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Dina’s Diner 10/22/18

| Oct 22, 2018
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Madison Paige

The New York Times had a long article about non-binary young people and how their growing presence is gaining the attention of businesses. The paper edition of the Times headlined the article “The Market Embraces Fluidity’s Allure” while the online version was a little more blunt with “For Capitalism, Every Social Leap Forward is a Marketing Opportunity.”

The article reported on the non-binary lives of models Terra Juano and Madison Paige, both twenty-somethings born as females who represent the gender fluid lifestyle. The Times mentions that both of their modeling careers became decidedly more successful once their “either-or” looks started to match marketers’ target audiences. “A lot of brands are taking this leap now and changing how you see what a woman is supposed to be,” Terra Juano said, pulling on a long-neck beer. “I like changing the image of me to what I’m supposed to be and not what you think I am.”

The Times reported further, “The embrace of non-binary identity in commercial realms is far from being a diversity ploy by the fashion industry or yet another trip to gender-bending’s reliable costume trunk. There is more at work here, in other words, than Gucci sending girlie boys onto its runways dressed in frilly frocks or brands straining to appear woke.”

“There is not one idea of beauty or gender anymore,” the star hairdresser Guido Palau said. The point, he added, is that fashion must open itself up to a plurality that makes no insistence on “being a woman or a man when you can be everything and anything in between.”

The article also profiled Jacob Tobia, “by self-definition an AMAB (“assigned male at birth”) transfeminine non-binary person.” Mx. Tobia (the Times used the new pronoun type also) prefers combining gender markers and the Times sub-headed Tobia’s section “Affirming Sissy Power.” The article reported, “That it cannot have been easy going for Mx. Tobia to regain and inhabit an identity long submerged, was made clear by the sidelong glances and titters from museum-goers, who seemed perplexed by the sight of anomalously paired gender markers that may have seemed jarring: a hairy chest, heels, dime store sunglasses, a floral minidress.”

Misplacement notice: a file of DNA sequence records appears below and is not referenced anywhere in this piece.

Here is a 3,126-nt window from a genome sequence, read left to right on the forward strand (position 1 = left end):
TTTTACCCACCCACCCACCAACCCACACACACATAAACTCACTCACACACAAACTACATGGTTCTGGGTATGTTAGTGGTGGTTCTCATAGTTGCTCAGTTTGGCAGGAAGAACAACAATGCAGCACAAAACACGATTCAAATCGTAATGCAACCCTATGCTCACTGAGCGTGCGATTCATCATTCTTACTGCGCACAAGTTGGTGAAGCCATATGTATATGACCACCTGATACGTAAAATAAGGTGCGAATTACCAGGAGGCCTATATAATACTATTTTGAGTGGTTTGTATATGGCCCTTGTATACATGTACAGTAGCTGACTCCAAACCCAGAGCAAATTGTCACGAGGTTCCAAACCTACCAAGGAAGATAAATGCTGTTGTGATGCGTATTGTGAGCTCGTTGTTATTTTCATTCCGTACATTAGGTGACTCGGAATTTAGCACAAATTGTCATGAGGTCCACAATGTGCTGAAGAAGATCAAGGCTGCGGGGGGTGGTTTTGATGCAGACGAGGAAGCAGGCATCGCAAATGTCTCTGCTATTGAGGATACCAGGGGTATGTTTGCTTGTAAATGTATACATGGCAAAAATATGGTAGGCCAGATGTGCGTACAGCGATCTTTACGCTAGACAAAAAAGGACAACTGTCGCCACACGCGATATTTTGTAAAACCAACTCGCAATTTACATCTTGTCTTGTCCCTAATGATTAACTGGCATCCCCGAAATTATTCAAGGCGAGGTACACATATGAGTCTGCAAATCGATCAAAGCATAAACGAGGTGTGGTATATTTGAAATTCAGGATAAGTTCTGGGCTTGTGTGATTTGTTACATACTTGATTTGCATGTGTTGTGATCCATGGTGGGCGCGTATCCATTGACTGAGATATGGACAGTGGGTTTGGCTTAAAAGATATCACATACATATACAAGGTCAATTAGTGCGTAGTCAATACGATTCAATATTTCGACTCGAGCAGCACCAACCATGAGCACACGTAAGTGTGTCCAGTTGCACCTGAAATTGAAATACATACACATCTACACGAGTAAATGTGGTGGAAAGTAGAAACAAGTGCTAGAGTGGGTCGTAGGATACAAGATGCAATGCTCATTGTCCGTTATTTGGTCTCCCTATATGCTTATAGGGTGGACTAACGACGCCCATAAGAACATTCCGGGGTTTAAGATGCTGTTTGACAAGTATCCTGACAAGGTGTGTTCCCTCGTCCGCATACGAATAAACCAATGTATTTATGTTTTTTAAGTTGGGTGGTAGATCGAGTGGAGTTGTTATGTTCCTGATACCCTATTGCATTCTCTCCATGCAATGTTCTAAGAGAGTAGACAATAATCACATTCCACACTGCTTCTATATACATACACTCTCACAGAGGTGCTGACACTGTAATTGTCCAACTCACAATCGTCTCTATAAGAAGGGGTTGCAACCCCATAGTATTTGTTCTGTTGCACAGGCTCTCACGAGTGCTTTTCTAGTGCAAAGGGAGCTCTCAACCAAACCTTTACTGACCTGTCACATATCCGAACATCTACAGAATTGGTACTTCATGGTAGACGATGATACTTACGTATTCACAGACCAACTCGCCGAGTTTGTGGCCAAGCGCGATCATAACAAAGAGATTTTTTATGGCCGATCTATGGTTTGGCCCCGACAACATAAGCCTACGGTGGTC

I must admit, I just don’t get the hairy legs and two-day beard with a babydoll dress. I don’t object to it; I just don’t feel it. As for the gender fluid movement, I’m all for it but focusing on the success of fashion models, hairstylists, and the like hardly convinces me it is as widespread as the Times makes it seem.


Mark Volman in 200 Motels.

I was watching a YouTube clip from the film 200 Motels and it included a brief glimpse of singer Mark Volman in semi-drag. To give some background, 200 Motels was a strange, psychedelic 1971 movie created by musician Frank Zappa ostensibly about the life of touring rock musicians in his band the Mothers of Invention. Volman was one of the group’s vocalists.

Mark Volman was a big guy with a long mop of curly hair and sort of a baby face. (He was also a vocalist for the Turtles of Happy Together fame). Anyway, in one of the movie’s many strange scenes, Volman is wearing a bra and leading a procession of torch-bearing followers. Mark’s natural fatty breasts filled the bra cups and with his long hair he made a more-than-passable, even attractive, fat woman.

I guess you’re not supposed to say “fat” anymore. So, he made a good-looking, body-positive chick. Uh-oh, scratch that, too. Well, you get my drift.

When the movie Pink Flamingos came out and photos of its star, Divine, were everywhere to be found, I was strangely attracted to her. I was in my teens and didn’t really understand my feelings completely but there was something about all that “female” flesh packed into her tight clothing, propped on stiletto heels, and topped by a giant wig that pushed the same buttons as seeing a real female in similar attire.

Denise, large & lovely.

I still remember two long ago news stories that featured full-figured queens. The company that made snack cakes called “Little Debbie” was suing a drag queen who used the same name. The photo of the en femme, plus-size Debbie was appealing in the same way I thought of Divine. The New York Times had an article some twelve years ago about how drag queens find women’s shoes that large enough to fit. The article had a photo of a pretty, plump drag queen from Kentucky named Nicole Diamond that — a dozen years later — is still living rent free in my head.

As in all things related to beauty, there are those that “have” it and those that don’t. Sporting a beer belly does not a big beautiful woman make. Naturally plump or husky fellows with talent can create a female image that is literally bigger and perhaps better than its biological counterpoint. Apple cheeks, a soft jawline, pushed up cleavage, and zaftig curves can be as appealing presented correctly as the sharp angles of slimmer women or slimmer guys in drag.

Body-positive crossdressers? Positively!


Freddie Oversteegen

The New York Times had an obituary for a 92 year old Dutch woman in the September 26, 2018 edition. What was so special about her, you ask? The obituary’s headline read “Freddie Oversteegen, Last of Nazi-Killing Trio of Dutch Women.”

Freddie, her sister Truus Oversteegen, and a female law student, Hanna Schaft, became resistance operatives in German-occupied Holland during World War II. They famously lured and executed German soldiers and Dutch Nazi collaborators and sheltered persecuted Jews during the occupation.